Over the past year or so, Joan and I have dabbled in packrafting. Some day use and a couple of trips floating across the Colorado River to get into The Maze District of Canyonlands.
But we wanted longer trips. Trips that involved more than a quick float. And would let us see more of the Colorado Plateau from what many people refer to as river trails. Walking along or above the river gives one experience. Paddling the river? A completely different immersion in an environment.
So we planned out a trip. An out-of-print guidebook from the library clued us into a canyon that would lead to us a well-known ATV track. And from there, down to the river. From near that river bank, we’d camp, paddle the river, land near another ATV route for a brief period and then walk out via another obscure canyon once used for cattle. And then pop out of the canyon, walk cross-country, and then back to our truck.
That’s the plan. And, perhaps only mildly surprising, it went well. And made for one incredible weekend.
After parking our truck, we headed down a jeep road, spied an old cattle chute, and made our descent into an easily accessible canyon.
A subtle canyon with water and lots of spring wildflowers.
We knew we reached the canyon’s end and about to join the main canyon with an ATV track when we saw a concrete cattle guard/ATV guard.
And though an ATV track, we had the canyon to ourselves on a surprisingly quiet Friday.
And, as always, seeing signs of others who came this way before.
Towards dusk, we made it to the river. The soft evening light reflected on the canyon wall.
We contemplated our route for the following day and anticipated the sites for tomorrow’s portion of the journey.
Joan also found amusement in how I seem to trek just fine with a smidge of sand accumulated during the day. 🙂
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The following morning gave us some brisk weather to paddle downriver. But we knew sunlight would soon greet us.
With a slow current, we paddled more than floated. But still made the time we hoped for overall.
And though a long day on the river, we did manage to get in a few smiles here and there.
At one point, an alcove looked promising to contain some potential images. The nook above did not include images but gave an impressive view of the river below.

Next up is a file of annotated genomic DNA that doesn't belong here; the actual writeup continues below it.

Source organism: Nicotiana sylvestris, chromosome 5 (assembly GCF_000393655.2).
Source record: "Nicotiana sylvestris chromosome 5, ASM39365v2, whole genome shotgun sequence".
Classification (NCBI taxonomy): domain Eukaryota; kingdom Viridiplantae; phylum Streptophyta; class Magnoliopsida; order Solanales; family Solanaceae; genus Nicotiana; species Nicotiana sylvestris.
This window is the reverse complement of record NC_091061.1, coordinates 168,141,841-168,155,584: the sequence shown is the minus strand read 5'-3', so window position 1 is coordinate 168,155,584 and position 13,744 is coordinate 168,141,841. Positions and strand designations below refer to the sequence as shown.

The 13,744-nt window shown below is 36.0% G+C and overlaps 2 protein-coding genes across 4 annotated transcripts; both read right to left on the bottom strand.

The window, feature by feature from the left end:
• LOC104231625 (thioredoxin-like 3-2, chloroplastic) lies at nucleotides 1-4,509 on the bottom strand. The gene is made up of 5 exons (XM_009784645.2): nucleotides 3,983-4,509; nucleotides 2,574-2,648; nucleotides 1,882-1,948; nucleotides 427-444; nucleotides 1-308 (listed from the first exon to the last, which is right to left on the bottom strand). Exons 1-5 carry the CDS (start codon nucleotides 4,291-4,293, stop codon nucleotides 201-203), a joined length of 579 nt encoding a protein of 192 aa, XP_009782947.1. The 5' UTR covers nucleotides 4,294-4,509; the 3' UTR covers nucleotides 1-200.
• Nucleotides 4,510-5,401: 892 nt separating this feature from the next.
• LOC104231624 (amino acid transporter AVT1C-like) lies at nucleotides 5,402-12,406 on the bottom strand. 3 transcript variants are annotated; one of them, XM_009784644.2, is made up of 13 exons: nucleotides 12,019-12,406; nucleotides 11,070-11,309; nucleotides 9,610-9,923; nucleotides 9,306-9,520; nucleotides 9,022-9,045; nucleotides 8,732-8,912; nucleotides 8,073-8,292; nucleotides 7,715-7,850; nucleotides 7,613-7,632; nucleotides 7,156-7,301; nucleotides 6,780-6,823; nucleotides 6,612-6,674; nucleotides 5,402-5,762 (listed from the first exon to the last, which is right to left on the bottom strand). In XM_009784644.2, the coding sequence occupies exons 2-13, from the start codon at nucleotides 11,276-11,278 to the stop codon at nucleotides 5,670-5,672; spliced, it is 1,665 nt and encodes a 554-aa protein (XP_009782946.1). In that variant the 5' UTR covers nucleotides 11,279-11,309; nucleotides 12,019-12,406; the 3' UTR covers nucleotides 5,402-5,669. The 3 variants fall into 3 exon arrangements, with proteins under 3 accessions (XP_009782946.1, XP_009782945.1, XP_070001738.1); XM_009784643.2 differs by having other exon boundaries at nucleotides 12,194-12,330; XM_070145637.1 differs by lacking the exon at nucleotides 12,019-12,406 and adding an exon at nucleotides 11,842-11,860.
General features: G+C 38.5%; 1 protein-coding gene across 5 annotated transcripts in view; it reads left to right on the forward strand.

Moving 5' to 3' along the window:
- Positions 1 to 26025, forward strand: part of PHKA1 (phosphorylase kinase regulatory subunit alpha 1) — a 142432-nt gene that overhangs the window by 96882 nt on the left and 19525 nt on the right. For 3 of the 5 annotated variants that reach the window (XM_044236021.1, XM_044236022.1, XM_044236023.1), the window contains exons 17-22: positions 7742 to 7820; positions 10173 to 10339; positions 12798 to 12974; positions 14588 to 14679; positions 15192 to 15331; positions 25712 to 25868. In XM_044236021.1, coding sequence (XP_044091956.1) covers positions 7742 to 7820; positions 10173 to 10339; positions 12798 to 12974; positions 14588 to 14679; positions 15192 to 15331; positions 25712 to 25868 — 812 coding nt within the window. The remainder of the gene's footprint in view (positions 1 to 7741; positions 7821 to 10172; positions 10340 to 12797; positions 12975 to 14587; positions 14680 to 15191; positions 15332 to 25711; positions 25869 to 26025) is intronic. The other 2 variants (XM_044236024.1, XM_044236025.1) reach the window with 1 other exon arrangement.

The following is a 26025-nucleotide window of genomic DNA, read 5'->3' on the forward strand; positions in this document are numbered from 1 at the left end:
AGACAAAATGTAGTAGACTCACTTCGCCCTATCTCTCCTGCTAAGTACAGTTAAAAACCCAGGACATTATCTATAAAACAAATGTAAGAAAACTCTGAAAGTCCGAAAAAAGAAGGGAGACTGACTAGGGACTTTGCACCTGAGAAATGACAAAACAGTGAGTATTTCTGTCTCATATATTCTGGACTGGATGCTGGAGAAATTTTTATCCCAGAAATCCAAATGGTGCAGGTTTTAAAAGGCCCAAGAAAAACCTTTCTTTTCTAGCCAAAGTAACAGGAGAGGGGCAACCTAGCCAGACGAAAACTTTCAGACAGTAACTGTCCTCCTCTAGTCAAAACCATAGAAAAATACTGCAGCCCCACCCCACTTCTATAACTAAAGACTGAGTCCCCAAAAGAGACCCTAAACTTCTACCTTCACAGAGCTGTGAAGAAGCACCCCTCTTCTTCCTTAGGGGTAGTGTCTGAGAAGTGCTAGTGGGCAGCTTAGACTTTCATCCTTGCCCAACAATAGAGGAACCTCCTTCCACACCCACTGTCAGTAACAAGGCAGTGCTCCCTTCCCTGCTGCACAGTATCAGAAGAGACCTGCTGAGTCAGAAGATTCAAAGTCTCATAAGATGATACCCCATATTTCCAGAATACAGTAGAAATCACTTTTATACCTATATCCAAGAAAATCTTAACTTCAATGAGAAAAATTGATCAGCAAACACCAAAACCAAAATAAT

By later afternoon we reached the mouth of a canyon where we’d hike up. After a brief jaunt on another ATV track, we entered the canyon proper. Amazingly lush with lots of flowing water and green with abundant plant life.
In the 1940s, a rancher dynamited a cattle trail through the Wingate layer and up the cliff to get out of the canyon. We had little information to go on overall. But, sure enough, in a prominent area, we spied an old cairn and followed the very eroded path up the rim. The remnants of wooden fences, wire, and a switchback wall took us up the cliff face and out the canyon.
Old cattle prints lead us up a dirt ramp of sorts where we then headed cross country to the jeep road where we parked our waiting truck.
The evening light proved as stunning as the early morning light. With minutes left of daylight, we reached the truck. Joan set up camp while I got dinner going. We gratefully sat in our camp chairs, enjoyed dinner with some adult beverages, and equally enjoyed the night sky above. A long day, but an excellent one. Slumber came quickly that evening.
Not ready to head home, we spent a leisurely Sunday in camp with a hearty breakfast paired with coffee (for me) overlooking the quiet desert landscape. A perfect way to spend the morning.
We took a leisurely hike that overlooked where we spent part of the previous day:
And enjoy some other sights all to ourselves.
Including a small arch:
We hiked back to camp, sat in the shade of some junipers, and simply relaxed. At some point in time, we felt ready to head home. We had no rush, no place to be at all—another jaunt in our backyard.
We followed our typical Sunday routine at home – Gear sorted, dried, cleaned, and placed away. Ready for another weekend. And some more fantastic time spent in the place we call home.